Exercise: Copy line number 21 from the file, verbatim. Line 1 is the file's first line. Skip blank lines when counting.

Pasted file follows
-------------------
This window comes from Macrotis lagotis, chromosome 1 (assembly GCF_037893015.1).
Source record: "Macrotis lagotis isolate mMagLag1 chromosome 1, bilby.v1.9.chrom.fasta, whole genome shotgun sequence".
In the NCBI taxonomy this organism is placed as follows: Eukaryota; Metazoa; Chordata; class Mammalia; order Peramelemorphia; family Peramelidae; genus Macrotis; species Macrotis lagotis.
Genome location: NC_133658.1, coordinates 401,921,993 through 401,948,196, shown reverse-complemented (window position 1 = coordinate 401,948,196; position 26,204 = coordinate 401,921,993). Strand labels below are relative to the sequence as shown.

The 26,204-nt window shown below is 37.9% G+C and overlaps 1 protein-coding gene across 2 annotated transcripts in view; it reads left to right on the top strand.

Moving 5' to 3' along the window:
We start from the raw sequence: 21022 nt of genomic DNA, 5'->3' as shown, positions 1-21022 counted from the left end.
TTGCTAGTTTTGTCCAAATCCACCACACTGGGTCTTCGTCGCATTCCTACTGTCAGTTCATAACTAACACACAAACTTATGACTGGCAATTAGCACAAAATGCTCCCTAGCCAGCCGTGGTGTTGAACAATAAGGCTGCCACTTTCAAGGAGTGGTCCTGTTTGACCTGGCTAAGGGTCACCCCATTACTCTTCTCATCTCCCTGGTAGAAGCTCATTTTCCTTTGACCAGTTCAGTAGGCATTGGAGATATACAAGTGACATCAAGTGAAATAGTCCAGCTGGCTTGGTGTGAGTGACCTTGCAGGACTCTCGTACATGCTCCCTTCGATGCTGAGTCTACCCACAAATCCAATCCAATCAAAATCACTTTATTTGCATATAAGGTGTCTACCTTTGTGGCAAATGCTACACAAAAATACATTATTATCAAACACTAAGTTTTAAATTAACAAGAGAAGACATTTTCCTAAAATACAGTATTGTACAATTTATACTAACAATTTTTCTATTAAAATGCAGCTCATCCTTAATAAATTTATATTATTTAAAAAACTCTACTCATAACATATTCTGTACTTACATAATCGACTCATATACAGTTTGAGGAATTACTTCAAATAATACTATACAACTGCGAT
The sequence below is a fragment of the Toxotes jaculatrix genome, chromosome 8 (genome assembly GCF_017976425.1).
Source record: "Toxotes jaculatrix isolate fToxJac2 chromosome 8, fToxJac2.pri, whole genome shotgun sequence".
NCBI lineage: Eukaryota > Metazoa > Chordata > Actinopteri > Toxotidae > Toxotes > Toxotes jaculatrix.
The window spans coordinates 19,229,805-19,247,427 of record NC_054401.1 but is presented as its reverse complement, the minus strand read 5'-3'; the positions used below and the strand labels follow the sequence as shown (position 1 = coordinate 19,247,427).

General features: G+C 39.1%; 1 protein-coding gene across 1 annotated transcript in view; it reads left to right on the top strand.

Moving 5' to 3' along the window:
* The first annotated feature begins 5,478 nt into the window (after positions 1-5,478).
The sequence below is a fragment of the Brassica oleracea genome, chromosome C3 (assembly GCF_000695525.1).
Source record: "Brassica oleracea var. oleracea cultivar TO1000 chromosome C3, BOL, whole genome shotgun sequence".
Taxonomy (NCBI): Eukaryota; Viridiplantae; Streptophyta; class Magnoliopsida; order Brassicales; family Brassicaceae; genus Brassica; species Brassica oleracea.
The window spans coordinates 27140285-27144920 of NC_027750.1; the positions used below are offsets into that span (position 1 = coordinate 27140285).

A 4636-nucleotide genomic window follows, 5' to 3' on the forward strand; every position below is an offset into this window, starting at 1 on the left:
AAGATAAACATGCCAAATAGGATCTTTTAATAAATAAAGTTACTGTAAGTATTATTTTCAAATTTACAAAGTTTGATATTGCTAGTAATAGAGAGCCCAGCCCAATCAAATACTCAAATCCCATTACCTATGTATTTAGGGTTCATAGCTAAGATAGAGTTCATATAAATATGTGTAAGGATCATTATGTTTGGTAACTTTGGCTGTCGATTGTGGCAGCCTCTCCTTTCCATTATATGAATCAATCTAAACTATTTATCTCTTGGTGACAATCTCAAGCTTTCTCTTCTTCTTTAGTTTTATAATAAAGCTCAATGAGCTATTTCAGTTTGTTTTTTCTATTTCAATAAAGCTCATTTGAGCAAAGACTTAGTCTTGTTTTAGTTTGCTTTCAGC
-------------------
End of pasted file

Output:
AAGATAAACATGCCAAATAGGATCTTTTAATAAATAAAGTTACTGTAAGTATTATTTTCAAATTTACAAAGTTTGATATTGCTAGTAATAGAGAGCCCAGCCCAATCAAATACTCAAATCCCATTACCTATGTATTTAGGGTTCATAGCTAAGATAGAGTTCATATAAATATGTGTAAGGATCATTATGTTTGGTAACTTTGGCTGTCGATTGTGGCAGCCTCTCCTTTCCATTATATGAATCAATCTAAACTATTTATCTCTTGGTGACAATCTCAAGCTTTCTCTTCTTCTTTAGTTTTATAATAAAGCTCAATGAGCTATTTCAGTTTGTTTTTTCTATTTCAATAAAGCTCATTTGAGCAAAGACTTAGTCTTGTTTTAGTTTGCTTTCAGC